There is one principle of debugging that has saved me more hours of frustration than any other. It’s applicable to all programming languages, including CSS. It’s bailed me out on countless occasions when nothing else would. I’ve learned to use it not just as a last resort because it’s often quicker than challenging my brain. It may seem obvious. But I only started using it methodically after I read a suggestion in a forum.
Take Things Away Until The Problem Goes Away
That was the simple suggestion I read in a forum many moons ago. When something goes wrong and you don’t understand why, temporarily remove selectors and/or styles. This will soon reveal the point of failure even when your best inferences have fallen flat.
You can disable folders, selectors, tabs, and single property groups (e.g. padding) by clicking the various disable icons throughout the interface. If coding by hand, you can comment out lines using /* and */. Or cut and paste code into a blank notepad for safe keeping.
HTML elements sometimes affect the page in non-obvious ways. You can simulate removing HTML elements by targeting them with a selector and then setting the display property to none.
An alternative to setting display to none in Microthemer is removing the element via Chrome’s HTML inspector. Right-click a HTML element and choose ‘Delete element’. The page will update as if the element did not exist on the page. Chrome doesn’t really delete the element from your site though. It just gives you a temporary preview of what the page would look like if it wasn’t there. To return the page to normal, simply refresh your browser.
Chrome’s browser inspector also provides a convenient way of disabling individual CSS styles. Hover your mouse over any style rule in the righthand CSS pane. Then uncheck the checkbox that appears to see the effect of disabling the style. Again, Chrome doesn’t really remove the CSS from your site. To return the page to normal, recheck any unchecked styles or refresh your browser.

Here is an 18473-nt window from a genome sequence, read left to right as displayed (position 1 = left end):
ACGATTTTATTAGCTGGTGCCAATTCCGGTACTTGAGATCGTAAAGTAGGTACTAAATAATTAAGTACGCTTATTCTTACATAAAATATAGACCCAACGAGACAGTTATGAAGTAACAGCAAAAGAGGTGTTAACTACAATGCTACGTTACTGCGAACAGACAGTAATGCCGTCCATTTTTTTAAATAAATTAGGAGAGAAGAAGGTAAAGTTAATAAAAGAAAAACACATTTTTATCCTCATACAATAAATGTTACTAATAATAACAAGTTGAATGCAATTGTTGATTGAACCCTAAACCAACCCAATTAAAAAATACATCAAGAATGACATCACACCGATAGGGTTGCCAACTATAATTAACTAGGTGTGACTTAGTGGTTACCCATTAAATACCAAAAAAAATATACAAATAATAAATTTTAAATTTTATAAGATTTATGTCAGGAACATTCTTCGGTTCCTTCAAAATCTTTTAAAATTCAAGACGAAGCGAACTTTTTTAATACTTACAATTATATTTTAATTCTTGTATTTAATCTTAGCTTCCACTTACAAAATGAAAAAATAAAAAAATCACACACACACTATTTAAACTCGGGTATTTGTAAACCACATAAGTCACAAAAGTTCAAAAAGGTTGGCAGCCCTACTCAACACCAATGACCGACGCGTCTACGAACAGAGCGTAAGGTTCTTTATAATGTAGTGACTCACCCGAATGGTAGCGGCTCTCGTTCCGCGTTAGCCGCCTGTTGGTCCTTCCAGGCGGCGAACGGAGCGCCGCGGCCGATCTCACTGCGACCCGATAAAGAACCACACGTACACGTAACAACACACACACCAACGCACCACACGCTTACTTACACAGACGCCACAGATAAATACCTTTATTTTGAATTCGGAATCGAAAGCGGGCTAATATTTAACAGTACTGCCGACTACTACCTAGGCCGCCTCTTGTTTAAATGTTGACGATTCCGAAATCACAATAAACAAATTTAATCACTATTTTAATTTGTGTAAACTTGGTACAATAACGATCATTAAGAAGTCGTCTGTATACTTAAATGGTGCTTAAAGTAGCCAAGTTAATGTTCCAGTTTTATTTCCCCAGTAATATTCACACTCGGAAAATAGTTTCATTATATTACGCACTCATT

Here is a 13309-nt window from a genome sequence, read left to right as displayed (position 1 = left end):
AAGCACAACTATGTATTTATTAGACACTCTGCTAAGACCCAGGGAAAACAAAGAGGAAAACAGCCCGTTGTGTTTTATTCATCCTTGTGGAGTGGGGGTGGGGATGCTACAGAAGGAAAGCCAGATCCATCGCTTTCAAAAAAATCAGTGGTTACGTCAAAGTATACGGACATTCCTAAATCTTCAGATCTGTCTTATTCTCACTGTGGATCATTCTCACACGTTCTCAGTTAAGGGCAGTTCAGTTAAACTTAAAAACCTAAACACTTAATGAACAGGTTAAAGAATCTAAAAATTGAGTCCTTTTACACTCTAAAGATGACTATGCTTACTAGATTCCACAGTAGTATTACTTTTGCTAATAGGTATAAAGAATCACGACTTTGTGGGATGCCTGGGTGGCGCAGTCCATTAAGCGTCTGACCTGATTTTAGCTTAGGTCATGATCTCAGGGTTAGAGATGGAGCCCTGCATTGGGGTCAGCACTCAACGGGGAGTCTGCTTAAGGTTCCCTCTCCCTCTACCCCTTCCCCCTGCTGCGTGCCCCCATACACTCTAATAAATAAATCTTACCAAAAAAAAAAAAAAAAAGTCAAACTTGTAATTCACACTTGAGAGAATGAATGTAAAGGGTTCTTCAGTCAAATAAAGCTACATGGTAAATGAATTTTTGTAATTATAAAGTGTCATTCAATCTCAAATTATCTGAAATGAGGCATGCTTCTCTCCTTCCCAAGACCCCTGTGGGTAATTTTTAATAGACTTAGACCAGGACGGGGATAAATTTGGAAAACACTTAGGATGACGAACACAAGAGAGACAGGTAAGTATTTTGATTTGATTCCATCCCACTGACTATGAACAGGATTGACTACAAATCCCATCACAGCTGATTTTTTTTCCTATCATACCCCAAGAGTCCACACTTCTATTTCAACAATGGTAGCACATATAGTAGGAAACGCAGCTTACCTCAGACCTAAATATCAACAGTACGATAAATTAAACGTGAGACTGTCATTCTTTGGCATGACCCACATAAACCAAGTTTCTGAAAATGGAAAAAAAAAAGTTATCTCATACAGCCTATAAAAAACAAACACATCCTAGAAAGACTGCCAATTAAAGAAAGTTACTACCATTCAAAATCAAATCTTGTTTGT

Finally, Chrome can make your life easier by simulating the hover state for an element without you actually having to hover your mouse over it. This makes it easier to style elements in the hover state in Microthemer without having to move your mouse over the element after every style change. Just right-click the HTML in the left pane and choose :hover.
Splitting The Haystack To Find The Needle
Isolating the point of failure among a thousand lines of code or a hundred selectors may seem daunting. But the take-things-away technique can still deliver quick results. The trick is to disable half of the code, and then half of that half again until you find the right section.
In 6 moves you could reduce 1000 lines of code to just 15. First you take away 500 lines. If the problem remains, return the 500 lines you removed and take away the other 500. If the problems goes away, you know the cause is somewhere in those second 500 lines. Take away 250 lines from that section to drill down further. And so on until you have only one line of code left. That line is the culprit.
When using Microthemer’s graphical interface (GUI) you won’t work with lines of code. So you initially disable half of the folders. When you’ve isolated the causal folder, you disable half of the selectors. And so on. Until you find the causal style rule.
Of course the take-things-away technique is not infallible. Removing half a stylesheet can break things in such a way that obscures the initial problem. It always worth a try though. Trust me.